This evocative book tunnels the reader back to a time of languid New England summer days in which the oppressive heat--and the weight of secrets--makes us want to wipe our brow and reach for the nearest whiskey tumbler. William’s debut may be full of romantic cliches, but it’s also compelling. As light as a soft breeze and as foreboding as a dark alleyway, the novel leaves the reader constantly surprised at its various twists and turns.
In 1931, just two years after the stock market crash, Lily Dane and her best friend, Budgie Byrne,
are searching for their place in the world. Although the Roaring Twenties have long since drawn to a close, you’d hardly notice it in the lives of these privileged women who live in the salubrious suburb of Seaview, Rhode Island. On the cusp of love and conscious of her attractiveness to the opposite sex, Lily meets hunky Jewish quarterback Nick Greenwald at a college football game, “his face hard as though etched from the same granite as the stadium itself.”
Beautiful, alcoholic Budgie is high on life and the immediate future, a femme fatale other women envy and men admire, either openly or covertly. Lily, on the other hand, is more demure, hesitant to commit fully to Nick, who isn’t
as glossy as his mate, Graham Pendleton. Caught somewhere between the two, Lily signals her compliance to both Nick and Graham in every way. Feeling the giddy wheel of love’s anticipation, Lily’s memories switch between those
first vivid and heady years to the Seaview Club in 1938, where she maintains a sense of futility over her unfolding love affair with Nick.
We don’t know exactly what happened to sabotage the relationship, only that Lily has attempted to banish from her brain the crucifying image of married Budgie and Nick having a dinner tête-à-tête. Budgie, in particular, has become a hypocritical paragon of virtue who preaches sobriety but indulges in drunkenness in order to liberate herself from Seaview’s social functions. Lately she’s developed a reputation as a vulgar money-grubbing drunk, “a loose-moraled little tramp” who probably married Nick for his money while flaunting it in Lily’s face.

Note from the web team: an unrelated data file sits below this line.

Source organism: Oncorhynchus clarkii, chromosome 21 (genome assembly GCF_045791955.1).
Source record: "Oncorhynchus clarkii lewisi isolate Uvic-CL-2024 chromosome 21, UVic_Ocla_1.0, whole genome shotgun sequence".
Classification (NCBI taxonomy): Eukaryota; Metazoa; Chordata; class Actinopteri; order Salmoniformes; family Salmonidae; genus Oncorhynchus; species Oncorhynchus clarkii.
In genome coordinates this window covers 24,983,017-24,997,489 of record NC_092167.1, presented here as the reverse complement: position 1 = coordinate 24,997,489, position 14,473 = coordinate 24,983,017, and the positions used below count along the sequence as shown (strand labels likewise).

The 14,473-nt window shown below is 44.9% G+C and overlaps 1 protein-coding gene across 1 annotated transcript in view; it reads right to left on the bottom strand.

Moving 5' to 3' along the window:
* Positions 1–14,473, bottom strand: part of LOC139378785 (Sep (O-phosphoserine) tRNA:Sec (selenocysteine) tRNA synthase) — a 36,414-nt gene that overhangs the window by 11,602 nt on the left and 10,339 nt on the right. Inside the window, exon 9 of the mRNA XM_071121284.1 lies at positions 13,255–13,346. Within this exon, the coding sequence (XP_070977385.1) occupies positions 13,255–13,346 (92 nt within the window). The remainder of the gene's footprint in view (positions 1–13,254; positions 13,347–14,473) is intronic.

Resorting to days lying on the beach with Aunt Julie and her beloved six-year-old sister, Kiki, Lily’s life unfolds in languid days of cigarettes and whiskey. She wonders why she had surrendered all claim to Nick in that bitter winter of 1932. Nick finally attempts to speak to Lily one night on the beach with Mrs. Hubert’s gin-fueled, clubhouse charades in the background, but the encounter only increases Lily’s confused tangle of feelings and ends up snowballing the anger, resentment and rawness of her own nerves beneath the gin and wine.
Though this novel is essentially a romantic melodrama, the literary nature of the writing makes for an entertaining page-turner, the interwoven time-periods blending together flawlessly. With great skill, Williams gives fascinating insight into Lily's complex family relationships. Much of the story takes place at Budgie’s summer home and Lily’s Park Avenue apartment, where the exotic languor of the pre-war era is beautifully captured and the novel's essence defined by the author's sharp observations of sexual intimacy and guarded scandals. Although her gorgeous prose is often labored by overwrought dialog, Williams consistently portrays the travails of Budgie, Lily and Nick, uncovering much of the anti-Jewish sentiment rising out of the damaged relationships endured by all of them.
At the center is Lily’s muddle of desire, shame, impatience and physical passion for Nick that tugs and melts in a series of graphic encounters. Even though the story moves back and forth in time, there is no loss of momentum
among Budgie’s secrets, Graham’s whiskey kisses (“eyes lost and a little impatient”) and Nick, who throbs with life and stands before Lily in the warm Atlantic light while the great New England hurricane holds a pervasive gloom over